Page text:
In yet more 90s nostalgia, reincarnations of New York’s best-loved Friends hit the Fringe with a musical version of their entire history. It’s no mean feat to fit that many episodes into an hour and a half – with original tunes. And while they cover a lot of ground, they do so at such speeds it’s nothing short of frantic.
The cast is made up of excellent singers and dancers. But the combination of a poor sound setup and songs written at consistently high pitches, unfortunately, makes for a shrill audio experience. In terms of representing the characters and apt casting, it’s mixed. Thomas Mitchells as Chandler, Sarah Goggin as Monica and Duncan Burt as Gunther work very well and they are great to watch. Ally Retberg is believable enough as Phoebe and pretty good as Janice, as is Jordan Fox as Joey, who provides plenty of laughs.
Jamie Lee-Morgan is miscast and seems to be channelling Sheldon Cooper as Ross. He nails a couple of Ross’s more geeky gestures really well, but then just constantly repeats these, creating a camp and one-dimensional effect. Charlotte Elisabeth Yorke is especially miscast as Rachel. While she’s pretty good at capturing her voice, she and Ross have zero chemistry together – an element that was so pivotal to the original show.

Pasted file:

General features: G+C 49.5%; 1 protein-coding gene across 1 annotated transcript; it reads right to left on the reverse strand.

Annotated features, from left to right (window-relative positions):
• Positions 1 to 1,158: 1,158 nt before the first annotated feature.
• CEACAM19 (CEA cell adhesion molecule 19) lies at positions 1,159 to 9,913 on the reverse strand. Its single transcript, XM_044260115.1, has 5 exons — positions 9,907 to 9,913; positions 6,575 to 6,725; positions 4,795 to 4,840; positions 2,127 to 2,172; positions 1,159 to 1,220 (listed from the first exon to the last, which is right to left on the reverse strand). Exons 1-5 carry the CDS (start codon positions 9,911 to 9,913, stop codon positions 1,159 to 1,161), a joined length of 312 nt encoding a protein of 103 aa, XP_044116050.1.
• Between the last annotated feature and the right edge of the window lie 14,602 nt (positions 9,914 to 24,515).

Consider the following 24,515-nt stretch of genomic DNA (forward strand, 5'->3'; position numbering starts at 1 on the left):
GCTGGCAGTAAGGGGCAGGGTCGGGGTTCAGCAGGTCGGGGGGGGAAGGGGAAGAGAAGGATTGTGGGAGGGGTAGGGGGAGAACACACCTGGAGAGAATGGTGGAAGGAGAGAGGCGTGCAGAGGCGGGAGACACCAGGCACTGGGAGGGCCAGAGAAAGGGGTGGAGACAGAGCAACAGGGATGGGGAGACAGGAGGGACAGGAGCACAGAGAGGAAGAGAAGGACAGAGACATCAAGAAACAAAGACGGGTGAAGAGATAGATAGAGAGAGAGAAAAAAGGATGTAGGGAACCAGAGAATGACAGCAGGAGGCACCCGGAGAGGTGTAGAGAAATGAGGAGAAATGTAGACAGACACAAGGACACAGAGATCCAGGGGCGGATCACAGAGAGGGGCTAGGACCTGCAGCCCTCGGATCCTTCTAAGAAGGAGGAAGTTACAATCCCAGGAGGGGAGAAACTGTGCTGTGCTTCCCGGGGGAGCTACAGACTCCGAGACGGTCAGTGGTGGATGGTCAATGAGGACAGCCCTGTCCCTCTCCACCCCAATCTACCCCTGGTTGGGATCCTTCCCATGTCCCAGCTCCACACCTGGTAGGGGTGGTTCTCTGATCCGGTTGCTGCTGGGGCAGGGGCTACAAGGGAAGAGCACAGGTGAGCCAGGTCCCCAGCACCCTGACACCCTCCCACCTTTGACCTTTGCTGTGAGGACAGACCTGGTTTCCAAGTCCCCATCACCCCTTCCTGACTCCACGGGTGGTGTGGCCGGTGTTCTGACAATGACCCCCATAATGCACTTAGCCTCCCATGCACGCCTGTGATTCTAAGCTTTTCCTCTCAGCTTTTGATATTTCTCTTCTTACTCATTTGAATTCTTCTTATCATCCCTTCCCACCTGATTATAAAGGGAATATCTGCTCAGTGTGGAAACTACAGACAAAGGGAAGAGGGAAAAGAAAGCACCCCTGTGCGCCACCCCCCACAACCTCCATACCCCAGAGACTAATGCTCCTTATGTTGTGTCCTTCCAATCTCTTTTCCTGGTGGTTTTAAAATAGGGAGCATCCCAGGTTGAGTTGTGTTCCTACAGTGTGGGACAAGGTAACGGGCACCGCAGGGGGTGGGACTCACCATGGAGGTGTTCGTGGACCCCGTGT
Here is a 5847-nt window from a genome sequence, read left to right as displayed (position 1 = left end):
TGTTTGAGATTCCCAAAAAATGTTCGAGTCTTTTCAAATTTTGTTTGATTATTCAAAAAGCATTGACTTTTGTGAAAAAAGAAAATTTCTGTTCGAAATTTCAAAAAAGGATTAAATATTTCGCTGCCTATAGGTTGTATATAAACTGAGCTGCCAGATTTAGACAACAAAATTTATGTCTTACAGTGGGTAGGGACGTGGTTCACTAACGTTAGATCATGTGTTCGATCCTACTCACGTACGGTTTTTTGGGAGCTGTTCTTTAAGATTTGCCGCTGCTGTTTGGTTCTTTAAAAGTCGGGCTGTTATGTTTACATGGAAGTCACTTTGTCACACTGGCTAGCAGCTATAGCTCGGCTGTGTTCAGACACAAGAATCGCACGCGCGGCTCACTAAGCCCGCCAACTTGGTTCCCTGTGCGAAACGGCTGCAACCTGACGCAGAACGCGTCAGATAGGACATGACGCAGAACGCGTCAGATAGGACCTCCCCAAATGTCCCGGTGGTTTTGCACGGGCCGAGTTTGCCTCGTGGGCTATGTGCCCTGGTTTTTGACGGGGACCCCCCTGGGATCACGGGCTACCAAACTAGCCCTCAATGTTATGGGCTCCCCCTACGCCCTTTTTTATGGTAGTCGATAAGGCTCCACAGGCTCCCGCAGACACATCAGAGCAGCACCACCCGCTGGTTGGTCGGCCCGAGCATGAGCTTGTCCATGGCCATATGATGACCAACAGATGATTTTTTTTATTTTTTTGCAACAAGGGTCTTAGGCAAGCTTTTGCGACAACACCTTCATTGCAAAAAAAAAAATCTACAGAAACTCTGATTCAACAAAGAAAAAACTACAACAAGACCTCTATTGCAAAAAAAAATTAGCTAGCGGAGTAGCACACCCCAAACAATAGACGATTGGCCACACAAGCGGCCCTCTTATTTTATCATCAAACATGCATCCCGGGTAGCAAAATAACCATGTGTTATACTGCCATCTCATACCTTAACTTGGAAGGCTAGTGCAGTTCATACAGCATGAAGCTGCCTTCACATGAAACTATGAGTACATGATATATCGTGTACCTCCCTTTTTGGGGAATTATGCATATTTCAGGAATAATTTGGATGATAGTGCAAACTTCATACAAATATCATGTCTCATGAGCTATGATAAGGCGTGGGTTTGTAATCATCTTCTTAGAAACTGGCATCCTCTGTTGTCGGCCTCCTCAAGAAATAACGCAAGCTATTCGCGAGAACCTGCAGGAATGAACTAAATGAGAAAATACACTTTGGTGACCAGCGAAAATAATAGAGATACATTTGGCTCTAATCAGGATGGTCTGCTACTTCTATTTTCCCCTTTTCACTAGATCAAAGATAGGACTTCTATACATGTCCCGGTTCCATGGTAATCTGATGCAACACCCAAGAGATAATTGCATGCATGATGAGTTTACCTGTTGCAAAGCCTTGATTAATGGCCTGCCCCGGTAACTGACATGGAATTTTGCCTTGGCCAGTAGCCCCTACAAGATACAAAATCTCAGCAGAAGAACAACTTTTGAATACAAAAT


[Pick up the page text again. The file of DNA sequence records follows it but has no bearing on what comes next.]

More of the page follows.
It’s arguably more important to stay relatively true to the essence of the original than to have actors who sing and dance perfectly. In fact, in this context, it’s more fun if they don’t. So the casting is perplexing.
The final song is the best segment of the show and provides an upbeat, fun-filled ending. The inclusion of familiar tropes is enjoyable and the script is ok, with some on-point parody. But it’s far too crammed into the timeframe, and there’s often a lack of overall warmth that calls to question whether this was created by real fans of the show. It feels less like a loving teasing of a show that’s still the most-watched on Netflix and more of a commercial vehicle riding on someone else’s wave. It’s a missed opportunity, and it’s a pity. With some re-casting and a lot of tweaking, Friendsical could still be really good. Let’s hope someone saves it.
You can see Friendsical at Assembly Rooms until 25th August at 13:00. For tickets, please visit www.edfringe.com